Religious education (R.E.)
RE at Barnes follows the Richmond Richmond-Upon-Thames SACRE syllabus. At Barnes, teachers promote interfaith understanding by giving children an awareness that they live in a diverse and varied society encompassing many different cultures, faiths and worldviews. We also strive to promote pupil’s spiritual, moral, cultural and mental development.
From the Early years all the way to year 6 children are taught the worldwide views of:
- and Humanism.
At Barnes, we follow the guidance that more weight is given to Christianity to reflect the fact that this belief system is the most dominant in the UK and local area and has historical and national significance. Please find the SACRE syllabus here.
Characteristics of RE learners at Barnes
Through high-quality teaching, teachers develop the following essential characteristics of RE learners through :
facts, understanding and awareness of the major religions and beliefs for individuals, families, communities and cultures. This includes places of worship, religious books and family customs for religious and non-religious people.
being reflective and thinking about the significance of religious acts, beginning to recognise common aspects between religions and non-religious beliefs. We will often start with a question, for example, why is light important to humans?
- Personal Development
personal reflection and spiritual development and we encourage children to respect individuals and communities of different faiths and beliefs to their own.
Early Years explore RE through whole class teaching and free flow learning:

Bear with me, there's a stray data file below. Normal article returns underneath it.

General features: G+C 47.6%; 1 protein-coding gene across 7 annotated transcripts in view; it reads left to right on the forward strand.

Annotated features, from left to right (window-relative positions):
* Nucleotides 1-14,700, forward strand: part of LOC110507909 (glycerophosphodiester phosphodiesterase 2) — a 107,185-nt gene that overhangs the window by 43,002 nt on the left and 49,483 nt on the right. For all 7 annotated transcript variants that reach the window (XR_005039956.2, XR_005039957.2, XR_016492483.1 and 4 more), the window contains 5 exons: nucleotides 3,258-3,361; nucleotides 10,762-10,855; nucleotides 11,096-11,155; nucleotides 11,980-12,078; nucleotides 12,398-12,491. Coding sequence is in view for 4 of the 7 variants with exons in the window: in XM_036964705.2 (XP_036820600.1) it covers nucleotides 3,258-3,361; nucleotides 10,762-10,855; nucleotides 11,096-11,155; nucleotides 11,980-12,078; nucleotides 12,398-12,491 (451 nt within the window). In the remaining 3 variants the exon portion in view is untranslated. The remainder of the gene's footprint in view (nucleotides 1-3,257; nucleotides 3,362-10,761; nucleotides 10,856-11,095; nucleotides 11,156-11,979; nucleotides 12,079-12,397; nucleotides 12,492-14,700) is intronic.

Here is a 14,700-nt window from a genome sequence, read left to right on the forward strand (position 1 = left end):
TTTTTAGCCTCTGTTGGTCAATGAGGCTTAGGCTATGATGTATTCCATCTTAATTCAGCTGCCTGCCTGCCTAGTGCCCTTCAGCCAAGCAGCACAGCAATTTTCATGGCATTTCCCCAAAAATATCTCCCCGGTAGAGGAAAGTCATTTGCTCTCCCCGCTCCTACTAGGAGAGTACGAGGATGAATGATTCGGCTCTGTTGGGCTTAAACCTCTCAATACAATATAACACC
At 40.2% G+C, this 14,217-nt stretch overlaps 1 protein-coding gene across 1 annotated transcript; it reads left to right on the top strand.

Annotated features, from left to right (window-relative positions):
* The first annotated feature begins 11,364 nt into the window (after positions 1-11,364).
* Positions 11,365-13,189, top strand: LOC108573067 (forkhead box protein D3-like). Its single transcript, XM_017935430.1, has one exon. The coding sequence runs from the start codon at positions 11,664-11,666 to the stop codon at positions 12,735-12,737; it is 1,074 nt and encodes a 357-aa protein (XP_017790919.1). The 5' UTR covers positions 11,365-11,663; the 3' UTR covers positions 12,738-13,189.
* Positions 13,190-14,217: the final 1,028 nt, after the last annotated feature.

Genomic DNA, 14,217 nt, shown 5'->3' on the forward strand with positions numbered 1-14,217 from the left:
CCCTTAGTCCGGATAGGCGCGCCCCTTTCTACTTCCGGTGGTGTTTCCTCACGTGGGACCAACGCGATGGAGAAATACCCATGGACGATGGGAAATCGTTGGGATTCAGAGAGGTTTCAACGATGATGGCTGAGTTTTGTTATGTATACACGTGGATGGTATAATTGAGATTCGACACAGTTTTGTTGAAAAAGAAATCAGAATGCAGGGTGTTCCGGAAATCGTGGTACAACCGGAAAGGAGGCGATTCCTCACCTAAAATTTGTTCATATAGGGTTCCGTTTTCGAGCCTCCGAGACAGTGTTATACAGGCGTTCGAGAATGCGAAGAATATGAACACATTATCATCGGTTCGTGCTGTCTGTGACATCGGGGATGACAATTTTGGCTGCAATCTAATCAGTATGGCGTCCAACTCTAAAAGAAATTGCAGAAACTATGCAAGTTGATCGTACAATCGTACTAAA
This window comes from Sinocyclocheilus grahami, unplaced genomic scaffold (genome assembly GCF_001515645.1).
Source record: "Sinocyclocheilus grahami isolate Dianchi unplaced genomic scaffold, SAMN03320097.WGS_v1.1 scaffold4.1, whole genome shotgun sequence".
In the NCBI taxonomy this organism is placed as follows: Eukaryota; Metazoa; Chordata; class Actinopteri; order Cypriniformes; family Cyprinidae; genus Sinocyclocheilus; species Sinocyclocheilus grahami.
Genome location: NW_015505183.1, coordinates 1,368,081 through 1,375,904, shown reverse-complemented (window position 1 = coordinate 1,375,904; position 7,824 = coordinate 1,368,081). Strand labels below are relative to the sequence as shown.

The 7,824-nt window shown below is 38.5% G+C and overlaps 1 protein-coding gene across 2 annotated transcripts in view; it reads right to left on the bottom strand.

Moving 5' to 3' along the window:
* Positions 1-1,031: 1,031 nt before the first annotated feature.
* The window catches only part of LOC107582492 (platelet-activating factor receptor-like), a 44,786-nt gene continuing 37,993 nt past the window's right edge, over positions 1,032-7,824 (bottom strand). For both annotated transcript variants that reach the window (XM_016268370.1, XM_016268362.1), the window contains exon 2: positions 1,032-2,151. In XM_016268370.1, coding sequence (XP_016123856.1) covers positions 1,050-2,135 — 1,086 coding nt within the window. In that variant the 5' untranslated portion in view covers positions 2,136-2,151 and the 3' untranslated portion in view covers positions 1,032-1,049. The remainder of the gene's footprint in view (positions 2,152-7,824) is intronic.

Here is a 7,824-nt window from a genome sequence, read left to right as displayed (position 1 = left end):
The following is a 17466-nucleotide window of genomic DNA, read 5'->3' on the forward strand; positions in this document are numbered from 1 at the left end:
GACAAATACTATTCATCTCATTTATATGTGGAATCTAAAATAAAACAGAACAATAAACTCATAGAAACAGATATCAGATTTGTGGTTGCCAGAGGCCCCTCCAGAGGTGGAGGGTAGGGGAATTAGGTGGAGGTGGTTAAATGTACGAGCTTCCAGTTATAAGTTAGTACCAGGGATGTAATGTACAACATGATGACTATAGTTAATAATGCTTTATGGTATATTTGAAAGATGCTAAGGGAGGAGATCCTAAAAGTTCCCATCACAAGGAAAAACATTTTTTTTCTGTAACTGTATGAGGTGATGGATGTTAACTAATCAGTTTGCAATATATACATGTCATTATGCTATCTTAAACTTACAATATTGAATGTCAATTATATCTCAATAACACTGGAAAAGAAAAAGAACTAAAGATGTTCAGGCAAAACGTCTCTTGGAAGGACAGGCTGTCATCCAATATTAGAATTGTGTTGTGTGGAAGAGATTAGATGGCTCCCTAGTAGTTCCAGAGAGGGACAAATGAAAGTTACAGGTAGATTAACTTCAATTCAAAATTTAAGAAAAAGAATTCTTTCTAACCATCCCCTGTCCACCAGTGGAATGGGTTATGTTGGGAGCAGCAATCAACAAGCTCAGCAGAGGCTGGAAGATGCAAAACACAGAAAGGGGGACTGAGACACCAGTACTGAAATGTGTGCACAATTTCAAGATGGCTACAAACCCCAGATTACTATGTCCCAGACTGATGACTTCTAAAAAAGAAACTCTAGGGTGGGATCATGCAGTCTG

- self and others – the similarities and differences between different children and their beliefs
- celebrations and commemorations – festivals of Christmas, Holi, Diwali, Hanukkah and Easter.
- symbols and rituals – washing rituals, prayer rituals, fables and places of worship
- living things – care for the natural world and religious and non-religious attitudes to living things
Key Stage 1
In Key Stage One (years 1 and 2) children continue to build their religious knowledge and vocabulary by learning about and from worldwide views in class by art, drama, play, dance and music:
- looking at key religions, their customs, religious people and key beliefs
- talking about people and things that are special to them personally
- hearing religious and non-religious stories
- learning about religious buildings, religious and non-religious objects and artefacts, symbols, texts, places and important times, days and festivals
- trips to a church and Japanese gardens and pagoda
Key Stage 2
In Key Stage Two (Years 3-6) children begin to place more emphasis on more detailed factual knowledge and specialist vocabulary about:
- Significant people, organisations, times for prayer or meditation, religious dress and dietary laws
- buildings of worship (with visits when possible) and the architecture of religious buildings
- sacred texts – including the fact that these books give codes and rules for faiths.
- important dates and festivals (harvest festival performance in Year 3)
- trips to a Synagogue, Mosque, Mandir and a Gurdwara
RE Curriculum Maps
Please find our RE curriculum maps for Early Years to Year 6 here
Part of the RE curriculum is for schools to offer a daily act of ‘collective worship’. At Barnes, we usually reflect this as a daily opportunity to reflect on something special or separate from ordinary school activities in order to promote the moral and spiritual welfare of the children. Collective worship is not religious in its nature but instead calls upon pupils to take a moment to reflect on shared moments of collective interest eg the wonder of nature, the important moral messages within a story or the unique specialness of each and every pupil. Ordinarily ‘collective worship’, takes place within a whole school assembly, a key stage assembly or a class or ‘tutor group’ gathering. Throughout the year, some key stage assemblies will have a religious focus in which a story from different world religions will be read and reflected upon.
Each term, Father Steven (the vicar from St Michael’s Church) leads two assemblies to Key Stage 1 and 2, which have a Christian focus. We also have other visitors from other key organisations and faiths to come and talk about an aspect of their belief.